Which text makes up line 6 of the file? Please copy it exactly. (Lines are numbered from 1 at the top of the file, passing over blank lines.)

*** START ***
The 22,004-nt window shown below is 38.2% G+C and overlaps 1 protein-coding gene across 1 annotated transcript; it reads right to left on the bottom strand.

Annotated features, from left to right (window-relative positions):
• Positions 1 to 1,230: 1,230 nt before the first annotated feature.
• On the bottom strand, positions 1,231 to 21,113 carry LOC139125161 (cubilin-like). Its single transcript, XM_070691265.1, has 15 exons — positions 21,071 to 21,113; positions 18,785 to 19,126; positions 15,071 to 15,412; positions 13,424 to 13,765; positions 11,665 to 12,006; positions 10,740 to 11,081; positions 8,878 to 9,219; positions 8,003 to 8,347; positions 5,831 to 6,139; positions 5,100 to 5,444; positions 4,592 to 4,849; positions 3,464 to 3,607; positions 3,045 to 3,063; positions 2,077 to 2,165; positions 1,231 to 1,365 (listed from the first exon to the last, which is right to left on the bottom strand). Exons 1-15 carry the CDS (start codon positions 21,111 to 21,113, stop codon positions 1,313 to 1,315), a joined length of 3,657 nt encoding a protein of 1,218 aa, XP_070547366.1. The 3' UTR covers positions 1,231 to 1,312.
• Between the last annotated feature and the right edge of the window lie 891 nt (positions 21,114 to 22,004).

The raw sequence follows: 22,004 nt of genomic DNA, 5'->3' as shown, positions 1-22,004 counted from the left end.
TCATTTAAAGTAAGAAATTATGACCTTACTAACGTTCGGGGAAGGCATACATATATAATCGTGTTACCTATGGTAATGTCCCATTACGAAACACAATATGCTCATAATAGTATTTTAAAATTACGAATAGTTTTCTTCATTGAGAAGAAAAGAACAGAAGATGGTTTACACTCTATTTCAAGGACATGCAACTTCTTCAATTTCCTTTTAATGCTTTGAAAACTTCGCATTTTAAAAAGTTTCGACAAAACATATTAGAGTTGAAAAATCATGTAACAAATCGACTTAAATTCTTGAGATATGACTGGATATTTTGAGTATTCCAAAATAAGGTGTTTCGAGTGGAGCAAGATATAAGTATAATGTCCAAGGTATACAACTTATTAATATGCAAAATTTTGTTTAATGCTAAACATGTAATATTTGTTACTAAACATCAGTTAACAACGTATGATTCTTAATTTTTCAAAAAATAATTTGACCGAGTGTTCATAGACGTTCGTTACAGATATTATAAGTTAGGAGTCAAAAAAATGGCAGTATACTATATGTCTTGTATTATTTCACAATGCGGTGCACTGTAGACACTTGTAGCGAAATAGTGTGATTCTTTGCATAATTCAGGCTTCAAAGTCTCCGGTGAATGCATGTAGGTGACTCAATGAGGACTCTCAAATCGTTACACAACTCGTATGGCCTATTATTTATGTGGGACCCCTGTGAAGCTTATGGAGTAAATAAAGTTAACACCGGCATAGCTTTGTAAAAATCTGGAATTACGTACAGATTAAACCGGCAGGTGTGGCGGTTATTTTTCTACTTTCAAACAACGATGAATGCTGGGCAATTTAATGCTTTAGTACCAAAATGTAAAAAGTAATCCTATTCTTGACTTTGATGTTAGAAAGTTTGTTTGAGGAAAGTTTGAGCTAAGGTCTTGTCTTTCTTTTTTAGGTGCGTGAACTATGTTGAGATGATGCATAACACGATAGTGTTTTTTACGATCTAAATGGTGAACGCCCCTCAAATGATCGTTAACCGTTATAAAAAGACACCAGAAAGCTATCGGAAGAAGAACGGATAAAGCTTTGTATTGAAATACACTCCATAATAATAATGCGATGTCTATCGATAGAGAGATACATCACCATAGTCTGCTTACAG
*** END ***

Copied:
The raw sequence follows: 22,004 nt of genomic DNA, 5'->3' as shown, positions 1-22,004 counted from the left end.